Further, at constant pressure as indenter ball diameter is increased, for example, from 1.58 mm to 2.38 mm at a constant laminate thickness of 0.41 mm, surface area is increased from 9.73% to 12.86%. Thus, surface area improvements on the order of about 3% to 12% are readily achievable in accordance with the present invention, depending upon ball diameter and laminate thickness.
Note that, with increasing pressure, the degree of indentation increases, leading to increased surface area. If the pressure is increased to achieve a certain degree of indentation for various indenter ball diameters, then surface area may be increased using smaller dimples. Thus, surface area improvements may be achievable by increasing pressure so that smaller indenter diameters and thin tape may be preferred.
Referring to FIG. 7, in one aspect of the invention, dimples are imparted into an unfired bi-layer laminate by using a profiled stainless steel indenter plate 170 during an isostatic lamination process. An isostatic pressure of about 3,500 psi is applied to the green bi-layer laminate, for example by a hydraulic cushion (not shown) behind a flexible hydraulic membrane in full contact with the opposite side of the laminate and opposing a backing plate 170 with force sufficient to cause the bi-layer laminate to take the shape of the balls 172 on the profiled backing plate 170. Plate 170 may be readily formed by welding of an appropriately-shaped array of steel balls 172 onto a backer 174. Of course, other means for imparting a ball pattern will be obvious to those of ordinary skill in the forming arts, such as for example by attaching balls to the outer surface of a roller (not shown) for rolling over the green bi-layer laminate. Preferably, the thick anode side of the unfired bi-layer laminate is placed against the profiled backing plate to limit the potential for electrolyte damage from foreign particles that could be on the steel balls 172.
Stainless steel balls may be resistance welded to a stainless steel plate to create profiled lamination backing plate 170. However, it will be obvious to those of ordinary skill in the art that profiled backing plates may be fabricated by many available methods, for example, by stamping (which may be preferred for larger quantities) or by chemical etching.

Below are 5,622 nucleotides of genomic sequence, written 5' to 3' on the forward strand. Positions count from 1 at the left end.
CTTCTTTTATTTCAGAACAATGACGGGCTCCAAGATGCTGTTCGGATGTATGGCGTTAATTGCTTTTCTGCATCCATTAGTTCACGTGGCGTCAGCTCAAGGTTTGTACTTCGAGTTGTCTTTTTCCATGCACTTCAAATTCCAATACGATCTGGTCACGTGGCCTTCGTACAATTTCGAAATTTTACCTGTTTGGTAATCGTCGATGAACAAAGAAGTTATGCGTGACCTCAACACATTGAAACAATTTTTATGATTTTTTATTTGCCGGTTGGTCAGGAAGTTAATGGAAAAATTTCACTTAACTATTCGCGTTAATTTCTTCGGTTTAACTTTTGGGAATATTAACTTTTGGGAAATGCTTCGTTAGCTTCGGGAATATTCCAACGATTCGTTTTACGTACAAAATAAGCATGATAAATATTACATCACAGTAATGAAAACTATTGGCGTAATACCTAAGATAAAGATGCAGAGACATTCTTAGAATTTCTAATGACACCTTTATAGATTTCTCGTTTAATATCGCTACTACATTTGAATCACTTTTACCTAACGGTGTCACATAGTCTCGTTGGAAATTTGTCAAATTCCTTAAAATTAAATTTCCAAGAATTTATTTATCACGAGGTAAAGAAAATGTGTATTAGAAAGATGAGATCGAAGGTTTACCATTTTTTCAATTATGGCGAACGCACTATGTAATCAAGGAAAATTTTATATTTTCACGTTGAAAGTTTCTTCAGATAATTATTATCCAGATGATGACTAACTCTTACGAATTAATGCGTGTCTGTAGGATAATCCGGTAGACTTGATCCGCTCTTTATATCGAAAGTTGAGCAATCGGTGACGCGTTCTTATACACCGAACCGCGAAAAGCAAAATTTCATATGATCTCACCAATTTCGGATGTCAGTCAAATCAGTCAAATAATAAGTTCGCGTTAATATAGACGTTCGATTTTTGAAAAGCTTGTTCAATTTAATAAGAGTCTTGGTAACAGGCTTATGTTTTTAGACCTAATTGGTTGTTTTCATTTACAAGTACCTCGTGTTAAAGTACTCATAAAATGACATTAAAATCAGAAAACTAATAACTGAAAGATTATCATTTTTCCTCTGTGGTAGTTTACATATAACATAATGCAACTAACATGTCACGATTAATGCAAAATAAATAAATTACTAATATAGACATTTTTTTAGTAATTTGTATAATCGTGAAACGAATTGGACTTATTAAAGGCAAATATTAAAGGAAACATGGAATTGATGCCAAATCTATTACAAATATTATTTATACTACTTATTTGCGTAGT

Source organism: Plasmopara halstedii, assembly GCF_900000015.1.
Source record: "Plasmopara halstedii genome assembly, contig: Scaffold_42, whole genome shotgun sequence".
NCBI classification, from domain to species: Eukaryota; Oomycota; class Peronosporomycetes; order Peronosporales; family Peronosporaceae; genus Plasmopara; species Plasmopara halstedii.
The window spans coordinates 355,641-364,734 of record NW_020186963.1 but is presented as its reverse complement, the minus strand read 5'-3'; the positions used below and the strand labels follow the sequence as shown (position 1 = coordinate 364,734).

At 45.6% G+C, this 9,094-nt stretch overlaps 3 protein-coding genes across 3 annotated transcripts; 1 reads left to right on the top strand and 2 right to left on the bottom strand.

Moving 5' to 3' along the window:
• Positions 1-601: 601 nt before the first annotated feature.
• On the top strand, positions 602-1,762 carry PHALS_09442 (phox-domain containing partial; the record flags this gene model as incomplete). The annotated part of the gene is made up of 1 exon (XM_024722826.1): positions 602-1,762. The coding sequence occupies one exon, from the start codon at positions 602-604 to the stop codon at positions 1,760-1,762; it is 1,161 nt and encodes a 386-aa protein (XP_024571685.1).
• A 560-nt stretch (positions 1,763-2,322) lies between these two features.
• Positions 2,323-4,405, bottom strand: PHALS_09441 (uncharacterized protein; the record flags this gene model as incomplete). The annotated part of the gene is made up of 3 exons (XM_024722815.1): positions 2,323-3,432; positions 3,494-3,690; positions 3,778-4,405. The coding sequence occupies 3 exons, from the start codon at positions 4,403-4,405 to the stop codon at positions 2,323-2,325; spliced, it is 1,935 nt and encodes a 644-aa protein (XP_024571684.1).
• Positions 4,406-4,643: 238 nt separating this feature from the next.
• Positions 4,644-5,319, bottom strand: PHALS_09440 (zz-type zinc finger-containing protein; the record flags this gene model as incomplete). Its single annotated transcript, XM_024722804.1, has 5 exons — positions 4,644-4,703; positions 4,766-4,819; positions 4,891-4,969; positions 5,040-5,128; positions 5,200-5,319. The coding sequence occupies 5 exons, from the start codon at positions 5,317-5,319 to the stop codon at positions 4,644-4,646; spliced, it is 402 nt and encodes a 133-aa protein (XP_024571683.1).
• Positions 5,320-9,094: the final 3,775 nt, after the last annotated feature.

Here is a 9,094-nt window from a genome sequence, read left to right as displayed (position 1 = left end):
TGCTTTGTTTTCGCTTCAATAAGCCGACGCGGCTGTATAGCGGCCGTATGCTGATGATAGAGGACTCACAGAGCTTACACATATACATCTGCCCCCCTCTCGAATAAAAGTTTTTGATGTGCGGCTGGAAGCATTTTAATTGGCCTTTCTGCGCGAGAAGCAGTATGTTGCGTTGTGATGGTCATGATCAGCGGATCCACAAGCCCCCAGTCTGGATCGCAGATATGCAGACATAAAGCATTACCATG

After dimpling, the micro-dimpled green bi-layer laminate is fired to create a dense electrolyte. It has been found that the dimples may be easily maintained during firing when the green laminate is supported on a conventional alumina-silicate setter without any other constraint.
Because fuel is consumed as it traverses across a fuel cell surface, there is consequently a gradual reduction in available reacting species, leading to increasing concentration-related polarization losses across the cell in the direction of fuel flow. This also leads to ohmic polarization due to uneven current flow through the various functional layers.
To accommodate the gradual reduction in available reacting species, a fuel cell having a variably textured surface may be used in accordance with the invention. FIG. 8 shows an example of this approach wherein large size dimples 126a are used near the fuel inlet 127 and transition to smaller dimples 126b, with interstitial dimples 126c near the fuel exit 129. Such dimple size gradation creates a surface area gradient such that surface area increases as fuel concentration decreases, resulting in more even current flow through the various functional layers.
FIG. 9 shows a textured fuel cell having large diameter dimples 126a near the fuel inlet 127 and transitioning in diameter to increasing numbers of small dimples 126c near the fuel exit 129. Of course other approaches are possible within the scope of the present invention such as by varying shape of texture, frequency of texture, texture pattern, height of pattern, and numerous other known methods. The features need not be hemisperical but may take any desired form of upset from a planar bi-layer.
FIG. 10 shows an elevation cross-section of an indenter backing plate array 170a used to create a bi-layer having varying surface area in the direction of fuel flow. Note that it is generally desirable to have the top of the various diameter indenter shapes lie along the same plane 178, which allows for simple interconnection using Ag/Pd paste to the next SOFC repeating unit. It is generally desirable that the bottom of the textured cell have a common bottom-most plane feature, which can be achieved by using a varying-size indenter backing plate with similar depth hollows, as is shown in FIG. 10. The varying size indenter backing plate can be made by casting, chemical etching, or by welding various shapes to a planar backer plate.
Some other exemplary possible indenter backing plate profiles are shown in FIGS. 11 through 13.
FIG. 11 shows a featured backing plate 170b for forming a featured bi-layer laminate having non-close-spaced dimple features of differing radius and equal depth, and also having flat regions between the dimples.